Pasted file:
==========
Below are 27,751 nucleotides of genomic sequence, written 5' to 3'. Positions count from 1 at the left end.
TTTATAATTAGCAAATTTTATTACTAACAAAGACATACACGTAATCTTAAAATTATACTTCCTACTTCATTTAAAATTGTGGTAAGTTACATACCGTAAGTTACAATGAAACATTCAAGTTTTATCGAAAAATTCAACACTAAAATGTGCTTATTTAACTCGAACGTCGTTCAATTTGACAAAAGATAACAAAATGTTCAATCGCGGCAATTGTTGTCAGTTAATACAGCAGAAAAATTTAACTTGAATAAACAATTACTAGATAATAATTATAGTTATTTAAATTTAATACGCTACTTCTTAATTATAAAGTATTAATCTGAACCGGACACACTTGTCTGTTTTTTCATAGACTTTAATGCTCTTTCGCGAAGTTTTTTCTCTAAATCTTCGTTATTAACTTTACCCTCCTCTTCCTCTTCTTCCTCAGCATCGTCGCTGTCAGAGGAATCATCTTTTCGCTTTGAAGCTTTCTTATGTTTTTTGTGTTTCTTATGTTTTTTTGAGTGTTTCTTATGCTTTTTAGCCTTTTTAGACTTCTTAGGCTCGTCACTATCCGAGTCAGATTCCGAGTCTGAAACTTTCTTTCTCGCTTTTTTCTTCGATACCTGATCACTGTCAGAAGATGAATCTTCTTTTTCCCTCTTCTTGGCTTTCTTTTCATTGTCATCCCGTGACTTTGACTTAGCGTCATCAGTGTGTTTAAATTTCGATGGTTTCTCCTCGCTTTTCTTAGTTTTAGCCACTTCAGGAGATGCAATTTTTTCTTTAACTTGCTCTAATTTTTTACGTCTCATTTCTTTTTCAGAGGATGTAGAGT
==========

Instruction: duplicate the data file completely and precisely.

Below are 27,751 nucleotides of genomic sequence, written 5' to 3'. Positions count from 1 at the left end.
TTTATAATTAGCAAATTTTATTACTAACAAAGACATACACGTAATCTTAAAATTATACTTCCTACTTCATTTAAAATTGTGGTAAGTTACATACCGTAAGTTACAATGAAACATTCAAGTTTTATCGAAAAATTCAACACTAAAATGTGCTTATTTAACTCGAACGTCGTTCAATTTGACAAAAGATAACAAAATGTTCAATCGCGGCAATTGTTGTCAGTTAATACAGCAGAAAAATTTAACTTGAATAAACAATTACTAGATAATAATTATAGTTATTTAAATTTAATACGCTACTTCTTAATTATAAAGTATTAATCTGAACCGGACACACTTGTCTGTTTTTTCATAGACTTTAATGCTCTTTCGCGAAGTTTTTTCTCTAAATCTTCGTTATTAACTTTACCCTCCTCTTCCTCTTCTTCCTCAGCATCGTCGCTGTCAGAGGAATCATCTTTTCGCTTTGAAGCTTTCTTATGTTTTTTGTGTTTCTTATGTTTTTTTGAGTGTTTCTTATGCTTTTTAGCCTTTTTAGACTTCTTAGGCTCGTCACTATCCGAGTCAGATTCCGAGTCTGAAACTTTCTTTCTCGCTTTTTTCTTCGATACCTGATCACTGTCAGAAGATGAATCTTCTTTTTCCCTCTTCTTGGCTTTCTTTTCATTGTCATCCCGTGACTTTGACTTAGCGTCATCAGTGTGTTTAAATTTCGATGGTTTCTCCTCGCTTTTCTTAGTTTTAGCCACTTCAGGAGATGCAATTTTTTCTTTAACTTGCTCTAATTTTTTACGTCTCATTTCTTTTTCAGAGGATGTAGAGT